Since launching the iPhone in 2007, the app store has become a big business for Apple. In 2017, the Apple app store generated over $11B in revenue. The Apple iPhone has over 1 billion devices in the hands of customers around the world. In order to continue that growth, you need to have applications that customers will want to use on their devices. The language that Apple uses for iOS development is Swift. So, to make sure that the ecosystem remains healthy, you need the next generation of developers to understand how to program using Swift. Not only is application development beneficial for Apple but it is also profitable for their developers. Since the app store launch, developers have earned over $70B dollars. Within the City of Chicago, there are approximately 500,000 students that Apple would like to influence that their programming language, Swift, is easy to use and can generate a lucrative earnings throughout their career should expertise be developed. The overall tech ecosystem in Chicago has been rapidly developing over the past several years with hubs like 1871 and accelerators like TechStars. While our level of venture investment has lagged areas like Silicon Valley, Boston and New York; the return on investment has been at the top of the leader board. If Apple is able to influence students within Chicago to program with Swift, it will help strengthen their device and application network while also further advancing the Chicago tech ecosystem.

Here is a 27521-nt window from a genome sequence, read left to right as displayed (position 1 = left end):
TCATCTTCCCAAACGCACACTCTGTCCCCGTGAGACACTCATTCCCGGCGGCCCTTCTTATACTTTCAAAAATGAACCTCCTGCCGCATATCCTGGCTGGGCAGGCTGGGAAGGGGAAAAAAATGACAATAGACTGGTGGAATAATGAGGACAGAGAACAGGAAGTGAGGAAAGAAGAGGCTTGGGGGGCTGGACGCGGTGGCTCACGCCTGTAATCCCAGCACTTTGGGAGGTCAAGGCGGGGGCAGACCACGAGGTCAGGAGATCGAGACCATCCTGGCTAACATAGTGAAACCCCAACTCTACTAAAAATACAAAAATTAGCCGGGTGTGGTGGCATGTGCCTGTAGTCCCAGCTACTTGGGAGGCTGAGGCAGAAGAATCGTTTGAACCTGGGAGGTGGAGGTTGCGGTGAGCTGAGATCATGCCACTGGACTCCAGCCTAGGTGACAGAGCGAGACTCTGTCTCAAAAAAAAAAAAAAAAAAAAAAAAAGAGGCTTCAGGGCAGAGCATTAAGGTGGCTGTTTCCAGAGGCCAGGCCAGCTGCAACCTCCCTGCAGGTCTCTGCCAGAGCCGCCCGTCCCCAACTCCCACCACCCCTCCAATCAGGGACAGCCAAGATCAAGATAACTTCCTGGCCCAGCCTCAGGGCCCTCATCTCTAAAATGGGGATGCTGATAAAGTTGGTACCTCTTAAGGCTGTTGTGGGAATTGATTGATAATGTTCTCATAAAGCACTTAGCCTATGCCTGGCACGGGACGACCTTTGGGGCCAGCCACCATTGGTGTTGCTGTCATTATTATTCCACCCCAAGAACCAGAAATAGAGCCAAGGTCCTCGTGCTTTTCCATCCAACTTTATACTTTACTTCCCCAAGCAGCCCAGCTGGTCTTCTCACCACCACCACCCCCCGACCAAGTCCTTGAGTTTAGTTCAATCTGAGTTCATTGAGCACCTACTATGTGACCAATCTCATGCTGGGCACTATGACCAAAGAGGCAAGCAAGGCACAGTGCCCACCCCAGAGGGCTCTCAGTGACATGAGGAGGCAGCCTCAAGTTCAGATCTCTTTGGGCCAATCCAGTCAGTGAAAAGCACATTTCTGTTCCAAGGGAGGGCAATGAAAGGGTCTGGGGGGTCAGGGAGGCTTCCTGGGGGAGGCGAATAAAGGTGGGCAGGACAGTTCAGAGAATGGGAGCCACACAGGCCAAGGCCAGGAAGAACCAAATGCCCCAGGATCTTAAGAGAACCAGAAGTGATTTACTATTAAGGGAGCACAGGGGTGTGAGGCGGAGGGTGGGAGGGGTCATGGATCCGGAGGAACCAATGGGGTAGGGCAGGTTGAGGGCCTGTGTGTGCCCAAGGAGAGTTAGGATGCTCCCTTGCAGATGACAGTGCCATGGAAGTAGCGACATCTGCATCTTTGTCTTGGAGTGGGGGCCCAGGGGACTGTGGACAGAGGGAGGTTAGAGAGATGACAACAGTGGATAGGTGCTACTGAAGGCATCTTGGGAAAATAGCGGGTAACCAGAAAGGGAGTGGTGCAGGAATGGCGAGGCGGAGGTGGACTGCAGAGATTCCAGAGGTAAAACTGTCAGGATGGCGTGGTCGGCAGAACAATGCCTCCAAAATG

Education Themed Product Announcement – Chicago High School

From the very beginning, Apple has had a focus on the education market. Having their hardware and iOS software used within the classroom was instrumental to the development of the company. In fact, one of the very 1st markets Apple entered was education. As they have become more focused on consumer applications (iPhone and iPad) along with retail (Apple Store) & ecosystem (App Store), they have ceded education market share to Google & Microsoft. However, from a strategic standpoint, if elementary, middle and high school students use Chromebooks and Windows; they might not be as likely to purchase a MacBook when they become professionals.  While early stage ecosystem investments are a longer term play, they are one of the most important elements to sustainability. Habits once developed can be hard to break. While I was in college, we used Mathematica to do much of our modeling. After I graduated into my first full time role as an engineer at Ford Motor Company, the 1st software license that I asked for was Mathematica. Along a similar line, if students get comfortable, even skilled, at using Apple products from a very young age; they are more likely to continue on throughout their career. While we don’t yet know what Apple plans to announce on 3/27, it makes a lot of sense to invest in the early part of the education market. And, as discussed above, Chicago has some great advantages from a population and demographic standpoint that should reap rewards for Apple over time.

While other major tech companies are also recognizing the value of investment in Chicago, it is illustrative to see that the world’s largest company, Apple, which has a choice to launch retail concepts, initiatives, and new product offerings anywhere in the world is choosing Chicago. To the employees and leadership at Apple, thanks for the love!

About the Author: Omowale Casselle is the Co-Founder & CEO of Digital Adventures.